The rule underwent significant changes between the Obama and Trump administrations. The changes made by the Trump administration focused largely on language access support and access to healthcare for transgender individuals. At minimum, the Biden administration is expected to update those provisions to resemble the Obama administration’s version of the rule. Some have suggested that the Biden administration could also propose updates to the rule to advance racial equity, for example by enumerating examples of provider or insurer practices that are considered racial discrimination, adding provisions to diversify provider networks, or creating new requirements related to data collection and measurement of health inequities.
Additional Examples of Federal Activity
Examples of additional recent federal regulatory activity with equity components include:
- The Proposed 2023 Notice of Benefit and Payment Parameters
- Request-for-Information Data Metrics and Alternative Processes for Access to Care in the Medicaid Program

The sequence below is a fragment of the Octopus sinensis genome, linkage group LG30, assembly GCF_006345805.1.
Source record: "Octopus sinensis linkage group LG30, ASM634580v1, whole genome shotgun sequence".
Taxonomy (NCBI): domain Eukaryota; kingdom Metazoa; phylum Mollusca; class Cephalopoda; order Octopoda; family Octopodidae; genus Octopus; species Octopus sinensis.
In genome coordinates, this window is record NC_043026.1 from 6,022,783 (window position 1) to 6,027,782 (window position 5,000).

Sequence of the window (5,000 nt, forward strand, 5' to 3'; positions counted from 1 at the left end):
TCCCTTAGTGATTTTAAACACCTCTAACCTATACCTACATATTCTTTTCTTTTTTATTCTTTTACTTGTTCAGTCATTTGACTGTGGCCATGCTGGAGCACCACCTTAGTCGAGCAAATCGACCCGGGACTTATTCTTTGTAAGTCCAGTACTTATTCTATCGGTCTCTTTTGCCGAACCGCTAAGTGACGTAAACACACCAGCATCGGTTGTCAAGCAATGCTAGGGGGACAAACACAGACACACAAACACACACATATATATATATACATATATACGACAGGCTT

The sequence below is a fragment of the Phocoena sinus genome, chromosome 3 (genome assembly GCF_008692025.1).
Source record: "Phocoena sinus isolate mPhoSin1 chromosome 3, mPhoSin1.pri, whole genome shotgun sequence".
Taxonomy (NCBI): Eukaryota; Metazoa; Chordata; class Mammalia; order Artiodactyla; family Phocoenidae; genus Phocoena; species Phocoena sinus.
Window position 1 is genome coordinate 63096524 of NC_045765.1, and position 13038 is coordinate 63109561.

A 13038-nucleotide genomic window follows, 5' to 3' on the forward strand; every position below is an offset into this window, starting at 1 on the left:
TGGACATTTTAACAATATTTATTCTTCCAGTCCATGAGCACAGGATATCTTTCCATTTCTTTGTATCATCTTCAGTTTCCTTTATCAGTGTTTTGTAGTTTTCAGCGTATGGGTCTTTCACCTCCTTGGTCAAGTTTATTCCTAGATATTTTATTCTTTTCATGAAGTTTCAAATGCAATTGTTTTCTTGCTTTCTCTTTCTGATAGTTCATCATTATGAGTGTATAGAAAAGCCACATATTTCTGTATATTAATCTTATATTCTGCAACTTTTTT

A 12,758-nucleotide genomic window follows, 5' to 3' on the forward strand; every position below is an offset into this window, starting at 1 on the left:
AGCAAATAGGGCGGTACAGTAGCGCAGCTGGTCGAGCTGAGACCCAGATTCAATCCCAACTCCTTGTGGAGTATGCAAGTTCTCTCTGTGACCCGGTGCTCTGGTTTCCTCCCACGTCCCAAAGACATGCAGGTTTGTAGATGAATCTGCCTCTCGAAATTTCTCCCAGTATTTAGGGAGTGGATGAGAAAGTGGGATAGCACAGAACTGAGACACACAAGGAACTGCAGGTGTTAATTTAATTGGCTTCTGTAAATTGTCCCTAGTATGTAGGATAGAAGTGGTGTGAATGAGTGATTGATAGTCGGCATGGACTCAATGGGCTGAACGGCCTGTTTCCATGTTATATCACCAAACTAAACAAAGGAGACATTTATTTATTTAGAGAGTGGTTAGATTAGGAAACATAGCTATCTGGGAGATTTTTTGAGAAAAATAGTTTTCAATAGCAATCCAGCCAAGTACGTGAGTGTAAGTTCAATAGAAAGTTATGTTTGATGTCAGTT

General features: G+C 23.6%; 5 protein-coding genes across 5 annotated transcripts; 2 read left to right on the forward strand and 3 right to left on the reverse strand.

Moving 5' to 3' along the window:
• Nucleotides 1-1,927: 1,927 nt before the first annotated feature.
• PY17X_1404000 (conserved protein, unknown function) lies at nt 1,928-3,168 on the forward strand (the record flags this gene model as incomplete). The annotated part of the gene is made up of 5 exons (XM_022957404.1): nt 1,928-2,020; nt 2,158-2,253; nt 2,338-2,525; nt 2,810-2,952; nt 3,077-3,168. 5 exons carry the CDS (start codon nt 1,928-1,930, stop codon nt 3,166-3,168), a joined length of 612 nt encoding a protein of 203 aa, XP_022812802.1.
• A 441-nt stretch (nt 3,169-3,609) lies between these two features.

- Medicare 2023 Medicare Advance Notice
- Proposed 2023 Medicare Advantage and Part D Proposed Rule
- Center for Medicare & Medicaid Innovation Strategy Center Refresh
Examples of State Activity
Many states are also contemplating legislative or regulatory changes intended to improve health equity. For example, the Oregon legislature passed a law creating a prescription drug affordability review board that will assess whether a drug’s pricing has led to health inequities for communities of color. Colorado requested and received the Centers for Medicare and Medicaid Services’ (CMS) approval to provide gender-affirming care in the individual and small group health insurance markets as part of the state’s essential health benefits benchmark plan. Several other states are advancing policies to improve digital literacy or broadband access, citing the disproportionate impact of these factors on communities of color and residents in rural areas.